There are few additives relating to design I love as much as typography. But I have to admit, I am still a newbie when it comes to explaining it the way the experts do. It’s not easy to articulate why a font appeals to you, or why it belongs in a certain place. However, there is little to compare to the excitement of finding the perfect font to express an exact message.
Hopefully you will find these fonts inescapable, and welcome them to your personal collections.
Valentina is a typeface created by Pedro Arilla from Spain. The typeface is a tribute to his grandmother and is considered a full font with 457 glyphs. It’s a beautiful typeface with all the curves and beauty of a Spanish woman and a vibrantly colorful culture.
Personally, I did not believe this font is free, but I downloaded it just in case it was a fleeting mistake.
Designed by Frances Macleod, the font was inspired by the 16th President of the USA whose tall, thin limbs were said to be of lengthy proportions. The serifs are straightforward and strong, yet elegant. It is a decidedly masculine display face, but I could see it in a variety of fashion ads, magazines or other more feminine projects.
Abraham Lincoln is not relegated to any particular place, it’s a classic that can be utilized where you see fit.
I just have to tell you immediately, this font is a personal favorite. Maybe you’ve seen it elsewhere, maybe not, but there are few places it would not fit into.
Franchise is strong and manly, yet has a distinct jazzy feel. It delivers a powerful yet classy feel. I’ve used it mostly in flyers and advertisements relating to music.
It’s not a new typeface, but to me, it’s a go-to that seems to get the job done when others won’t.
Sophie is an unbelievably happy script font, whose bubbly circles and swinging loops can swerve into any serious composition and bring sunshine. But Sophie has stamina and independence to not be just another frilly script font. It may best suit invitations, personal quotes or signatures.
Regardless, you can’t help but smile when you it.
5. Pompadour Numerals
If you love typography, then surely that love expands into the numerals of any typeface you’re enamored with. Numberals are incredible, but few fonts truly take the time to make them majestic. And that is why I was so excited upon discovering, Pompadour. The twos remind me of platform shoes, the threes and fives of a stylish hairstyle and the eight as a relic from another time.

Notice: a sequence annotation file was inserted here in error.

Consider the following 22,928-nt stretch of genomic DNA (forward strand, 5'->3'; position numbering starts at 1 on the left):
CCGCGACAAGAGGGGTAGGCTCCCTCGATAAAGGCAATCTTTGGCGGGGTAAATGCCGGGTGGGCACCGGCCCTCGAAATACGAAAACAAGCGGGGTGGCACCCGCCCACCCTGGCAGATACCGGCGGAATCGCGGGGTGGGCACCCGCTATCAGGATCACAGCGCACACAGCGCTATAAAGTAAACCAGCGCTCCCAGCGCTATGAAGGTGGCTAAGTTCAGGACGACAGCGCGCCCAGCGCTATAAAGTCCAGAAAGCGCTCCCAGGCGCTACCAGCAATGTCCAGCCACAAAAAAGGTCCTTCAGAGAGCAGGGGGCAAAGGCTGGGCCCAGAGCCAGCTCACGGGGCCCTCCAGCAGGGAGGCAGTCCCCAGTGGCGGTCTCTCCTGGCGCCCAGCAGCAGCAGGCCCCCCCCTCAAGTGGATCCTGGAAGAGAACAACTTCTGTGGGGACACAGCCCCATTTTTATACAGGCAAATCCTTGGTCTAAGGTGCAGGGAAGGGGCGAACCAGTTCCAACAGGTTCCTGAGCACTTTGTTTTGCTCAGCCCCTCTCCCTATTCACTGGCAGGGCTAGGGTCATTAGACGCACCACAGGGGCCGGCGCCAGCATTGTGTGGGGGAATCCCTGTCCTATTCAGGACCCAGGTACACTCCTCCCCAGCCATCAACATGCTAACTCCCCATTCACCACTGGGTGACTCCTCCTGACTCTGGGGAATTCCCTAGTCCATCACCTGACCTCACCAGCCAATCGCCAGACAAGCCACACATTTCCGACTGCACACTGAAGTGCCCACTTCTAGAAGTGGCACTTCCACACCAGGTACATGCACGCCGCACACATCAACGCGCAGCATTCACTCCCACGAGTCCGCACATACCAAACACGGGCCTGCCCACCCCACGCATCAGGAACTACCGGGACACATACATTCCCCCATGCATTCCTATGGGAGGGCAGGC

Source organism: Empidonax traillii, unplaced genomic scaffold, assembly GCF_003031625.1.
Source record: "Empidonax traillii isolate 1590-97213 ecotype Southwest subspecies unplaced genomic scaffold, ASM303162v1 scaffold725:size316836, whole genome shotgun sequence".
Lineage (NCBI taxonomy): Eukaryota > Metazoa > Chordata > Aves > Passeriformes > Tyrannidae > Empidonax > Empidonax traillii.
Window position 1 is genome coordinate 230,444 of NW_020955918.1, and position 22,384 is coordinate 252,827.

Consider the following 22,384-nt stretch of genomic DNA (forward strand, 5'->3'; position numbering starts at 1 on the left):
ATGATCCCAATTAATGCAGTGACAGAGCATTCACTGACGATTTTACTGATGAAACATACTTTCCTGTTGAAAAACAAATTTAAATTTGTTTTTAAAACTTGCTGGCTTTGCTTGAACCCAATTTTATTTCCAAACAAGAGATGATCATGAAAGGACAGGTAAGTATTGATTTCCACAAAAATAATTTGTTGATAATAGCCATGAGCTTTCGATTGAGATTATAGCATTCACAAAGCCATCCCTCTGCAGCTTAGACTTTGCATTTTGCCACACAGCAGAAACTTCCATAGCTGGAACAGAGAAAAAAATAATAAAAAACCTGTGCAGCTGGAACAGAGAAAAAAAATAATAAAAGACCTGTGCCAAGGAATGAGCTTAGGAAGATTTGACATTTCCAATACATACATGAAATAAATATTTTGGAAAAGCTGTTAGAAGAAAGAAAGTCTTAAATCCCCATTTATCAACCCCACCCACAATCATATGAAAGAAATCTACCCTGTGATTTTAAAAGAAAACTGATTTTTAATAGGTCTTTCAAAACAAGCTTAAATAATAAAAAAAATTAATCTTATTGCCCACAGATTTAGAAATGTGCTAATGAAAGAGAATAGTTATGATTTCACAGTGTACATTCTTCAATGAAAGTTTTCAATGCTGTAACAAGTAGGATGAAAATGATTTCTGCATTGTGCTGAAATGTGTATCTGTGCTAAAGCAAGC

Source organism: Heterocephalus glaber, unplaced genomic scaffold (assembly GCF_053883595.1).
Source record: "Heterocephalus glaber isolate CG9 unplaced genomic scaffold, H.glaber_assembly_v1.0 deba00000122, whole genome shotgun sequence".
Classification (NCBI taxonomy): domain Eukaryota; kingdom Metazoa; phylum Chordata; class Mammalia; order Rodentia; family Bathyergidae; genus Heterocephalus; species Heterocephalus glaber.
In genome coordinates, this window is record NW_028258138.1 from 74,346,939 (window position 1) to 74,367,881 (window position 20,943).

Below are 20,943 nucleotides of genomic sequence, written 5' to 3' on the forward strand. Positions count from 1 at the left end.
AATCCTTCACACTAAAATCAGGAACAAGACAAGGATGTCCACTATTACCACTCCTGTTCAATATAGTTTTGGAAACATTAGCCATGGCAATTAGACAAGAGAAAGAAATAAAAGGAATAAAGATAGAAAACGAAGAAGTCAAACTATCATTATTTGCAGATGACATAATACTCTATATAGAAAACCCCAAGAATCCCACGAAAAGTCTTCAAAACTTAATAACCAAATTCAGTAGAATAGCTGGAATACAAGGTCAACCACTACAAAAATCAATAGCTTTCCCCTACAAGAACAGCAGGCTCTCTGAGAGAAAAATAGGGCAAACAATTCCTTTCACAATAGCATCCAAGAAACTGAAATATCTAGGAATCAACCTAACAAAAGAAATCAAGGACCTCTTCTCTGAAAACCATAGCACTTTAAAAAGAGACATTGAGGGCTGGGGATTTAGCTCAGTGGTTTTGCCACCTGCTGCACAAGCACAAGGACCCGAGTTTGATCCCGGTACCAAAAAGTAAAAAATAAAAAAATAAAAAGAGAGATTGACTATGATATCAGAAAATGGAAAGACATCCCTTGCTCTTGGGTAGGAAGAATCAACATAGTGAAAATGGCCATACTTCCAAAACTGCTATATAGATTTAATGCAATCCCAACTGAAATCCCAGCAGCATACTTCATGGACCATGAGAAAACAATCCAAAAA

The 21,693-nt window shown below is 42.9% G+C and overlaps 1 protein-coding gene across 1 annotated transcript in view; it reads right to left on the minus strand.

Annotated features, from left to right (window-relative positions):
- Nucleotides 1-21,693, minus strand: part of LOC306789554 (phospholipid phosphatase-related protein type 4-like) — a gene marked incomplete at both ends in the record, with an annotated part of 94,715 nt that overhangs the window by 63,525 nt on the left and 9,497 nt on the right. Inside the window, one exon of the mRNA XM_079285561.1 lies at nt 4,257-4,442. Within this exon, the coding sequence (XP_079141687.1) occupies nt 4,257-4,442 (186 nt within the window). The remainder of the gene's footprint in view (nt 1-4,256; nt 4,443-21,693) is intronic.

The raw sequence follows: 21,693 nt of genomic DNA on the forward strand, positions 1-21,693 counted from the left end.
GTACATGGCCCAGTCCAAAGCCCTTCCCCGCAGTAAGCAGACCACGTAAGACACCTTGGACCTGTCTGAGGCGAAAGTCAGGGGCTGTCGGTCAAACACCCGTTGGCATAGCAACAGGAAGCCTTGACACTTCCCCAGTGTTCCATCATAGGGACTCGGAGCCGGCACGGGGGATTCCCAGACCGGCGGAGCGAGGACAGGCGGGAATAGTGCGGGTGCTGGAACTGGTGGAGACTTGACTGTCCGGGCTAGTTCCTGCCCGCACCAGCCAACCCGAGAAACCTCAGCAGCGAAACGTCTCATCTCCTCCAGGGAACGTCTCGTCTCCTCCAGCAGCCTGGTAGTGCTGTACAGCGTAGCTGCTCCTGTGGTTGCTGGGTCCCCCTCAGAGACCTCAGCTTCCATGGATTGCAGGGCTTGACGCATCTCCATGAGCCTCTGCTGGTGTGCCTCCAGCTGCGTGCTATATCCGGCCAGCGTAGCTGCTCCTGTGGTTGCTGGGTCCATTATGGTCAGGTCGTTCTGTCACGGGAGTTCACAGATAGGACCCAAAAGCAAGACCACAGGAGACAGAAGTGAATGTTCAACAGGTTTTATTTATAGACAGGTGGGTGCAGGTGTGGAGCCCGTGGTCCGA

Numbers of this depth cannot be used everywhere, however when you find a magical place to post one up – I am sure it will be memorable.
There are few fonts that have me wildly clicked away at the download button before I’ve carefully looked over the characters, but Havana had me at hello. This sans-serif was inspired by Cuba’s capital and designed by Bonnie Clas who spends her free time playing with letters.
This geometric typeface will have you seeking out projects to illuminate with its straight-laced vibrance, but truth be told, it’s not easy to use. But don’t let its healthy width scare you, it belongs where the designer intended it – in simple, yet luxurious ways.
Enjoy it, I sure am.
Deibi is a font designer by a Spaniard who apparently creates brilliance “for fun.” It’s no candid typeface classified as a particular type because the letters weave from sans-serifs to scripts. It’s austere yet cheeky, and will bring sobering sass to invitations, announcements or other celebratory prints.
It’s no typical typeface, but one I consider a gem in my collection.
Designed by Nelson Balaban from Curitiba, Brazil, Accent is one ultra-hip typeface. You won’t be using it to write letters or wish someone a Happy Birthday, but this font creates drama and modern coolness for headlines, logos or other letter centered projects.
Let’s see what your creativity can create with Accent.
Magna starts with an M, and in my opinion, words that start with an M carry a sort of pizazz others don’t have. It was created by designer, Hendrick Rolandez to infuse designs with a vintage, old-Hollywood feel. This font is gorgeous, and Hendrick is hoping to expand it further in the future with a skinnier, lighter and lower-cased version. Go ahead and use it in black and white designs – blow your audience away and soak up the angled beauty of these characters.
Personally, I can’t get enough.
Prosto has a vertical movement in its design, but its far too crafty to be general. And because it’s available in a variety of languages – it’s clear the designers want everyone to have it. Prosto may look like other typefaces, but genuine designers will notice a thicker middle and straighter arms. It’s excellent for headings, body text or anything needing to be read clearly.
In the midst of dull sans-serifs, Prosto rocks the top.
I hope you find these fonts as useful, please share any additional fonts you have a secret bond with.